• Best Live Band: Royal Blood. Also nominated: Arctic Monkeys, Fat White Family, Foo Fighters, Kasabian, The Libertines
  • Best New Band: Royal Blood. Also nominated: Circa Waves, FKA Twigs, Jungle, Slaves, Superfood
  • Best Solo Artist: Jake Bugg. Also nominated: Jack White, Jamie T, La Roux, Lana Del Rey, St Vincent
  • Best Festival: Glastonbury. Also nominated: Bestival, Isle Of Wight Festival, Latitude, Reading & Leeds, T In The Park
  • Best Track: Jamie T, for Zombie. Also nominated: Future Islands, for Seasons (Waiting On You), Jungle, for Busy Earnin, Kasabian, for Eez-Eh, Noel Gallagher, for In The Heat Of The Moment, Royal Blood, for Little Monster
  • Best Video: Jamie T, for Zombie. Also nominated: Fat White Family, for Touch The Leather, FKA Twigs, for Two Weeks, Jungle, for Busy Earnin’, Peace, for Lost On Me, Royal Blood, for Figure It Out
  • Best Music Film: Pulp, for A Film About Life, Death and Supermarkets. Also nominated: 20,000 Days On Earth, Finding Fela, Kasabian, for Summer Solstice, Supermensch: The Legend Of Shep Gordon, The Possibilities Are Endless
  • Best Film: Northern Soul. Also nominated: Boyhood, Frank, Get On Up, God Help The Girl, The Inbetweeners 2
  • Best TV Show: Game of Thrones. Also nominated: Girls, Foo Fighters, for Sonic Highways, Peaky Blinders, Sherlock, True Detective
  • Best Dancefloor Filler: Iggy Azalea feat. Charli XCX, for Fancy. Also nominated: Jamie T, for Zombie, Kasabian, for Eez-Eh, Mark Ronson & Bruno Mars, for Uptown Funk, Metronomy, for Love Letters, SBTRKT feat. Ezra Koenig, for New Dorp. New York
  • Worst Band: 5 Seconds of Summer. Also nominated: , Bastille, Blink 182, One Direction, The 1975, U2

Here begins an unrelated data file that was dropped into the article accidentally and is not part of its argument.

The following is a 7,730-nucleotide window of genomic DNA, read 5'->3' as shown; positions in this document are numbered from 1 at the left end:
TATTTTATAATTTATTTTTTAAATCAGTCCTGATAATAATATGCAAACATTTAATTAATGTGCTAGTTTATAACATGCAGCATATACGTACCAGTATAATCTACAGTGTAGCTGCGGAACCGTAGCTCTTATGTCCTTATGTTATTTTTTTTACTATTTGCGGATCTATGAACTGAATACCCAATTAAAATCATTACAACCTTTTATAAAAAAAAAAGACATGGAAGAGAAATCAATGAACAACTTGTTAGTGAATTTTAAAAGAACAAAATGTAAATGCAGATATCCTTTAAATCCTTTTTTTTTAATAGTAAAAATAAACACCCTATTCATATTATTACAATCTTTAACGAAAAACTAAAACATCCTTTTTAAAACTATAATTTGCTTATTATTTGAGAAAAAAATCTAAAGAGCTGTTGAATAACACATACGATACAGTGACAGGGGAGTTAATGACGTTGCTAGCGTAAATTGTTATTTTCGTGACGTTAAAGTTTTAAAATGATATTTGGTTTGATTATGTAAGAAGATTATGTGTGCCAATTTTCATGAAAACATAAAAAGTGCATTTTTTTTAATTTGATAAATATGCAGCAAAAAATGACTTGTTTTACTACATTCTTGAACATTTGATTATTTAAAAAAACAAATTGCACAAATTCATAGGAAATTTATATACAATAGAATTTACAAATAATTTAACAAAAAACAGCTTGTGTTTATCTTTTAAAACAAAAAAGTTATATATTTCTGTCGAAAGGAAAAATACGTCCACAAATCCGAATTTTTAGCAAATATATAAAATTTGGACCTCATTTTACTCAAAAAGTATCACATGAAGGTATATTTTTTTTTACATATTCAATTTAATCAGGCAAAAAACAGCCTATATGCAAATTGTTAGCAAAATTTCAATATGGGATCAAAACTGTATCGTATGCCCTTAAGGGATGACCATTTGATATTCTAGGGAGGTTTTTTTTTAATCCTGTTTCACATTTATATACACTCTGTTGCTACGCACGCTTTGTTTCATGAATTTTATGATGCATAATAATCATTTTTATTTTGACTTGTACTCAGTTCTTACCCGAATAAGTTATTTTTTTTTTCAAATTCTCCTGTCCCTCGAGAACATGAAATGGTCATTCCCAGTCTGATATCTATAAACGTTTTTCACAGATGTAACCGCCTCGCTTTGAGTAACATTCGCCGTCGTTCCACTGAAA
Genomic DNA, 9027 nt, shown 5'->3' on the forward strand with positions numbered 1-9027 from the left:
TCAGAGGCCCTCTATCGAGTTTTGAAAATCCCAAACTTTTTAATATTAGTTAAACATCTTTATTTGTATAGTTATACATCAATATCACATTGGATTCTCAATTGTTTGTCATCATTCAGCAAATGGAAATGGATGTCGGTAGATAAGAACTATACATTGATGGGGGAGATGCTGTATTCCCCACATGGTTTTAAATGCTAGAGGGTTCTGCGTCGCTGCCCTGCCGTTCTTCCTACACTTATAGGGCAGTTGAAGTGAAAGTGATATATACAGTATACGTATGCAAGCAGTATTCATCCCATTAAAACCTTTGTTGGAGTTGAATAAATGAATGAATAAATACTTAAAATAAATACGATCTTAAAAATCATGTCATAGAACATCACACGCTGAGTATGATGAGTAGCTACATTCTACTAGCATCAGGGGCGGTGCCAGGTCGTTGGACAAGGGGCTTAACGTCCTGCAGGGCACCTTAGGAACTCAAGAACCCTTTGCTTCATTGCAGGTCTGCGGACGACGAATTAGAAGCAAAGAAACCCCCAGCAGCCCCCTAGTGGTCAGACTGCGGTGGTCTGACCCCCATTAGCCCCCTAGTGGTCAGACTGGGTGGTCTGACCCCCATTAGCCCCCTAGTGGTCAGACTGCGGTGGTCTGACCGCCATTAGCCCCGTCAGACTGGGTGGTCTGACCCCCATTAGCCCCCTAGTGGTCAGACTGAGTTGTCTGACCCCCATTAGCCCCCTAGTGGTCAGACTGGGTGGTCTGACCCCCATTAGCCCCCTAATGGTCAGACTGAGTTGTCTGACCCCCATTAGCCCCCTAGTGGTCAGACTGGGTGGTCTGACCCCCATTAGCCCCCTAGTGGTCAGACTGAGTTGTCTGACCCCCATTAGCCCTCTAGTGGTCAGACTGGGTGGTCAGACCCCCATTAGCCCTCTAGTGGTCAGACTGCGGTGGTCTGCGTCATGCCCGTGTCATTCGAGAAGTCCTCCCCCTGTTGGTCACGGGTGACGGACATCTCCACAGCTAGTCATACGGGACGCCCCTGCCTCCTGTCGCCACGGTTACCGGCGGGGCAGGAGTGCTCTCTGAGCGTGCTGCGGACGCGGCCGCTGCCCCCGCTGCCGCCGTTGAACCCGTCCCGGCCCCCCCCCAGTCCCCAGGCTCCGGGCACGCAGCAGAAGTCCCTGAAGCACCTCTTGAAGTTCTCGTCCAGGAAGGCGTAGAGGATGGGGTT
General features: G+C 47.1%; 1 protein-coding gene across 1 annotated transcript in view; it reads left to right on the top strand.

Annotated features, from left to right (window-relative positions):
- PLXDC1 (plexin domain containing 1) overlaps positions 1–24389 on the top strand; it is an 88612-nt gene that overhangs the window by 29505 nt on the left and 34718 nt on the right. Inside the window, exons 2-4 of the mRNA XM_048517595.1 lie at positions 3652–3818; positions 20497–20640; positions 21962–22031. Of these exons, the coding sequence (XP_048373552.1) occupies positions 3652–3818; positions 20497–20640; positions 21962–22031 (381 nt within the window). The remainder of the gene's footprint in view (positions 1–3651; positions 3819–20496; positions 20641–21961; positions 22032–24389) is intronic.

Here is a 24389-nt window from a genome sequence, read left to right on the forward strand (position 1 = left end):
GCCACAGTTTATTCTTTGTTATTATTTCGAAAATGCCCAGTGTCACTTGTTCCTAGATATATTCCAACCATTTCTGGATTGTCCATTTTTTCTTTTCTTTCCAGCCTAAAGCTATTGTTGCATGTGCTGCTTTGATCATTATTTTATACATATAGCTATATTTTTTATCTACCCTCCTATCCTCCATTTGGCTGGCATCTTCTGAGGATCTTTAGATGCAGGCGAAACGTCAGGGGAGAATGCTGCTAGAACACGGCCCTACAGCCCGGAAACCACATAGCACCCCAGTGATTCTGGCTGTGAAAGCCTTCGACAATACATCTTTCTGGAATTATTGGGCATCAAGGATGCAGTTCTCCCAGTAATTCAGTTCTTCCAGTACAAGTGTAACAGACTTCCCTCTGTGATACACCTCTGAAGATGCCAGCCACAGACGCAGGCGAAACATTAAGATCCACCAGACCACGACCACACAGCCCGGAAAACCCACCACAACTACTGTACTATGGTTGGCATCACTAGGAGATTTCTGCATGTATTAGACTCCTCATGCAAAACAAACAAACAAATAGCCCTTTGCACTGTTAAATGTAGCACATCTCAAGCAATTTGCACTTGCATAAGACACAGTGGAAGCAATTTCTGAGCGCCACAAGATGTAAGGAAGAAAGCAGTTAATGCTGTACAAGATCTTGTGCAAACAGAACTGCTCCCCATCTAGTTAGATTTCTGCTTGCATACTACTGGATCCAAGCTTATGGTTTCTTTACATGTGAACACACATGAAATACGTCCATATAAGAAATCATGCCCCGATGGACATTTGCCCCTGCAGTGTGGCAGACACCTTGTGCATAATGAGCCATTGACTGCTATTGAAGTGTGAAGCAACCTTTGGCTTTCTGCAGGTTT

• Villain of the Year: Nigel Farage. Also nominated: Bono, David Cameron, Harry Styles, Russell Brand, Taylor Swift
  • Hero of the Year: Alex Turner. Also nominated: Dave Grohl, Kate Bush, Noel Gallagher, Russell Brand, Taylor Swift
  • Music Moment of the Year: Jamie T‘s comeback. Also nominated: Alex Turner’s Brit Awards speech, Kasabian headline Glastonbury, Kate Bush returns, The Libertines reunite, Nirvana reunite at The Rock And Roll Hall Of Fame
  • Best Fan Community: Muse. Also nominated: Jamie T, Kasabian, La Roux, Peace, Royal Blood
  • Small Festival of the Year: Liverpool Psych Fest. Also nominated: End Of The Road, Festival No. 6, Field Day, The Great Escape, Tramlines
  • Book of the Year: Viv Albertine, for Clothes, Clothes, Clothes. Music, Music, Music. Boys, Boys, Boys
  • Also nominated: Bernard Sumner, for Chapter And Verse, Ian Curtis, Deborah Curtis and Jon Savage, for So This Is Permanence, Jesse Frohman, for Kurt Cobain: The Last Session, John Lydon, for Anger Is An Energy: My Life Uncensored, Steve Hanley, for The Big Midweek: Life Inside The Fall
  • Reissue of the Year: Manic Street Preachers, for The Holy Bible. Also nominated: Led Zeppelin, for Led Zeppelin II, Oasis, for Definitely Maybe, Pixies, for Doolittle, Public Enemy, for It Takes A Nation Of Millions To Hold Us Back, Smashing Pumpkins, for Adore
  • Best Band Social Media: Liam Gallagher‘s Twitter. Also nominated: Questlove’s Twitter, Alana Haim’s Twitter, Albert Hammond Jr’s Twitter, Fat White Family’s Facebook, Slaves’ Facebook

NME Awards 2016

  • Godlike Genius Award: Coldplay
  • Best British Band: The Maccabees. Also nominated: The Libertines, Foals, Wolf Alice, The 1975, Catfish and the Bottlemen
  • Best International Band: Run the Jewels. Also nominated: Tame Impala, Foo Fighters, The Strokes, The Killers, Alabama Shakes
  • Best New Artist: Rat Boy. Also nominated: Hinds, Halsey, Yak, Låpsley, Formation
  • Best British Solo Artist: Charli XCX. Also nominated: Adele, Noel Gallagher, Ed Sheeran, Florence Welch, Skepta
  • Best International Solo Artist: Taylor Swift. Also nominated: Kendrick Lamar, Lana Del Rey, Courtney Barnett, Kanye West, Grimes
  • Best Live Band: Wolf Alice. Also nominated: The Maccabees, The Libertines, Foals, Catfish and the Bottlemen, Royal Blood